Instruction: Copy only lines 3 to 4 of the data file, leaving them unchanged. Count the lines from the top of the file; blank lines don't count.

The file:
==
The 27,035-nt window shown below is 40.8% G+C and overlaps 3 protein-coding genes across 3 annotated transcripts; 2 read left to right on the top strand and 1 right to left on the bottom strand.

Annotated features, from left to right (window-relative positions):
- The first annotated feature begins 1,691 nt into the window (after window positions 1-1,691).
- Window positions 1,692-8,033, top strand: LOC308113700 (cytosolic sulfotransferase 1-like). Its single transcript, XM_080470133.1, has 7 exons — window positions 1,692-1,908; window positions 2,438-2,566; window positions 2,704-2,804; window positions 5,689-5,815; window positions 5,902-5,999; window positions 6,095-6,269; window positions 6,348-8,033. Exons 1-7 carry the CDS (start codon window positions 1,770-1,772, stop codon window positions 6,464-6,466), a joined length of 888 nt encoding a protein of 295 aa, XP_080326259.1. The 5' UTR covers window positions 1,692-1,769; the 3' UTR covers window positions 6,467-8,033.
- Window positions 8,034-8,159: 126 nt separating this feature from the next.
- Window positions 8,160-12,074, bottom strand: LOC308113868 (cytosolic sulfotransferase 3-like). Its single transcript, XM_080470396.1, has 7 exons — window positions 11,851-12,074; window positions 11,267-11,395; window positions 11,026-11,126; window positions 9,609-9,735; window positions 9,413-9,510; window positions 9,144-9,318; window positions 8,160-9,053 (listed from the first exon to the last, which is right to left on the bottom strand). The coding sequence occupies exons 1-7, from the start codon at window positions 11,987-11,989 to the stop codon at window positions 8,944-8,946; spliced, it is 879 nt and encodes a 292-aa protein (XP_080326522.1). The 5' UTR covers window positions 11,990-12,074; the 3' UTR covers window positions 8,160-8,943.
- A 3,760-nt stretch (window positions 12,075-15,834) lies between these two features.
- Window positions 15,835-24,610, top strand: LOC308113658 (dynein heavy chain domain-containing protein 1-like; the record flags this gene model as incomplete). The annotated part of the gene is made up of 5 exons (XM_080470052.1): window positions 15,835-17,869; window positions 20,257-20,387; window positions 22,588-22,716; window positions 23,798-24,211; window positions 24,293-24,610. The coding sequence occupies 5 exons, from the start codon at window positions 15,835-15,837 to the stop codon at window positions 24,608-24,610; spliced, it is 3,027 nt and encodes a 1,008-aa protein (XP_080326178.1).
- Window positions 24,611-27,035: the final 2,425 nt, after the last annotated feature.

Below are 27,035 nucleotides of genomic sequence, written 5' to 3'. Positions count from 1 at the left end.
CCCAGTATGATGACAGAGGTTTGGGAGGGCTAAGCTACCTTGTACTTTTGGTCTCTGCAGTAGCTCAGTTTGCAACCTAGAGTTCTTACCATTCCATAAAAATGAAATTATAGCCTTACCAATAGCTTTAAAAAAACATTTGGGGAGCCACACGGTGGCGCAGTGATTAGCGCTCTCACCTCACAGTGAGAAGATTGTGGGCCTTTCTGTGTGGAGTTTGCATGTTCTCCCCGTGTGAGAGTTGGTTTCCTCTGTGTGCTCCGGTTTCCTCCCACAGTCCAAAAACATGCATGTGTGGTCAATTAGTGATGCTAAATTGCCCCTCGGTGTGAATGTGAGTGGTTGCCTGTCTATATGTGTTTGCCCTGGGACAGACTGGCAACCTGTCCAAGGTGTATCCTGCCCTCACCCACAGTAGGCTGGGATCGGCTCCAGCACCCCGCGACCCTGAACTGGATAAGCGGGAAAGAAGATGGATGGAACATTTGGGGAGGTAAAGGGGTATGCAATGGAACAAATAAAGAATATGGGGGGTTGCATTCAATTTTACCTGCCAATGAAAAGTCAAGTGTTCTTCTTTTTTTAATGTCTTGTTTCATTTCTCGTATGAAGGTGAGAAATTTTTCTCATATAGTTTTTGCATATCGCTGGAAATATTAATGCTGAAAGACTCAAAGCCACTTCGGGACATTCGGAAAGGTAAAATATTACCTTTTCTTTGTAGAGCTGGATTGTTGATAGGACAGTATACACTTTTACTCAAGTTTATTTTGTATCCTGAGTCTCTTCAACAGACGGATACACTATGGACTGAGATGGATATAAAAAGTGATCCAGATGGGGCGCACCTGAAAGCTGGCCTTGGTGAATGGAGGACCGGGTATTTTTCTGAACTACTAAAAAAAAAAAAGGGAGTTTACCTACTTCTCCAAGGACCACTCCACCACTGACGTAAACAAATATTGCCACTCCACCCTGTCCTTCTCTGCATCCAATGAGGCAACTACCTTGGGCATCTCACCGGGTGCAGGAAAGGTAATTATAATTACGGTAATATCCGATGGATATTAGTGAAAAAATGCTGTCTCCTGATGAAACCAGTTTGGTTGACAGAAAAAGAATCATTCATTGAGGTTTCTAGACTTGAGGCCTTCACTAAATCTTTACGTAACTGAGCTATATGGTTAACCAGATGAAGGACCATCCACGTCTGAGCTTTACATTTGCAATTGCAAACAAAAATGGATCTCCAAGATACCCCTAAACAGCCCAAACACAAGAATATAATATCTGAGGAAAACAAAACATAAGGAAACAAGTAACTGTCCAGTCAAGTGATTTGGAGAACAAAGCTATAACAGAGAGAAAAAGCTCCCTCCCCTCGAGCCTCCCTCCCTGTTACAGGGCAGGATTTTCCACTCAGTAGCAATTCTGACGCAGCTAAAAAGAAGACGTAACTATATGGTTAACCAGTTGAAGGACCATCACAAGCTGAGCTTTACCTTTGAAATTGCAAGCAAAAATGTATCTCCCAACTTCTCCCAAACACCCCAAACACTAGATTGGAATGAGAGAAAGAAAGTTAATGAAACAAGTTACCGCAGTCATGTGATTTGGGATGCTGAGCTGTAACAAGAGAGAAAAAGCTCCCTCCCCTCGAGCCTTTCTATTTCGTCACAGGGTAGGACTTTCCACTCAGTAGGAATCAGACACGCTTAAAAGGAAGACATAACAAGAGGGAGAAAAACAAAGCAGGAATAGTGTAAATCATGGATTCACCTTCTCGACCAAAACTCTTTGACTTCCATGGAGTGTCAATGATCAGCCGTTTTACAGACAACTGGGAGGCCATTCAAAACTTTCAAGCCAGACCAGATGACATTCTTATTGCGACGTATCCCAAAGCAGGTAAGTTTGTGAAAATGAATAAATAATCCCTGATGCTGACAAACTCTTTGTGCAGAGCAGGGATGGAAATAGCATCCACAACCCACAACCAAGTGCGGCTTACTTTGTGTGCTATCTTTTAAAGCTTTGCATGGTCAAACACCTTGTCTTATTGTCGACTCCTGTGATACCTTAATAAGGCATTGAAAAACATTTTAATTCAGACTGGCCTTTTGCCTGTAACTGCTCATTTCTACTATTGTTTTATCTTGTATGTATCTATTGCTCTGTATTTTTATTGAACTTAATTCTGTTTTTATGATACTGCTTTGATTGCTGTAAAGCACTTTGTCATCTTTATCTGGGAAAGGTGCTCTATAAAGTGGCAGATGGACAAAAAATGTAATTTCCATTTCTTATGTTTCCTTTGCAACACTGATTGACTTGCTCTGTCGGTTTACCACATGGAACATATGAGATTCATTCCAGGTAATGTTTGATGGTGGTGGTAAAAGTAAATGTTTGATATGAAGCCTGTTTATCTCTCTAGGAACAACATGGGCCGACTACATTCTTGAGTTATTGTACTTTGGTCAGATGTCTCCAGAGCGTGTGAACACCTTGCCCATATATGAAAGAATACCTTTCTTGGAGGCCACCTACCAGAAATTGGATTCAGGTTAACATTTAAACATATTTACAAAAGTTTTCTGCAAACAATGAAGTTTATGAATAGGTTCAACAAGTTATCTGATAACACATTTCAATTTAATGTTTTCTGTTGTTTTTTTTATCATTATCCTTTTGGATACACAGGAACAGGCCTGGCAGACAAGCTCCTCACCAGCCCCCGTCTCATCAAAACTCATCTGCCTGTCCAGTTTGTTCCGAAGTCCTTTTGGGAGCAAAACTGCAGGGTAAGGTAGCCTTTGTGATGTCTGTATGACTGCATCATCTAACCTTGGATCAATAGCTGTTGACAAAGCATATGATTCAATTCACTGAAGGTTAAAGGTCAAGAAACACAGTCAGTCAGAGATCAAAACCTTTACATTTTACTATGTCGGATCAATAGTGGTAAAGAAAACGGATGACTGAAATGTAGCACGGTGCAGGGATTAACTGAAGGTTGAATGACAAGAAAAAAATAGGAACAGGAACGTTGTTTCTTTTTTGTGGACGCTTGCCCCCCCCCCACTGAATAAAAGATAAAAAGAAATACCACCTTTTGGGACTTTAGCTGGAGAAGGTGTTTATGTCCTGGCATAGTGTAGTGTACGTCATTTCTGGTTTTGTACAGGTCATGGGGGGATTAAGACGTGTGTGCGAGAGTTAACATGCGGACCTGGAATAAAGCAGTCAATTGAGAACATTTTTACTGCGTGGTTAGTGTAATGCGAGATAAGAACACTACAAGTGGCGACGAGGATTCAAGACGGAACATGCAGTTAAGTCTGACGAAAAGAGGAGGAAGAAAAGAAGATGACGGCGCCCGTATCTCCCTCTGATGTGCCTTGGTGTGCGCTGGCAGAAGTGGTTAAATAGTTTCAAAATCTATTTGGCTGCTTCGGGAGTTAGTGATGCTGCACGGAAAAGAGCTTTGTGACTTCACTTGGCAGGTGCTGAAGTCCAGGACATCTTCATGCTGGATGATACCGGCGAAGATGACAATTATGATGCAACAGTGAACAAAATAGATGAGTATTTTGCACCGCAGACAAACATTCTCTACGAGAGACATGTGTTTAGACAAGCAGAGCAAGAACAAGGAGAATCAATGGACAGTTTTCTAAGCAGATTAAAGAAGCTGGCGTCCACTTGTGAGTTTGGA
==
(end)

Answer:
- The first annotated feature begins 1,691 nt into the window (after window positions 1-1,691).
- Window positions 1,692-8,033, top strand: LOC308113700 (cytosolic sulfotransferase 1-like). Its single transcript, XM_080470133.1, has 7 exons — window positions 1,692-1,908; window positions 2,438-2,566; window positions 2,704-2,804; window positions 5,689-5,815; window positions 5,902-5,999; window positions 6,095-6,269; window positions 6,348-8,033. Exons 1-7 carry the CDS (start codon window positions 1,770-1,772, stop codon window positions 6,464-6,466), a joined length of 888 nt encoding a protein of 295 aa, XP_080326259.1. The 5' UTR covers window positions 1,692-1,769; the 3' UTR covers window positions 6,467-8,033.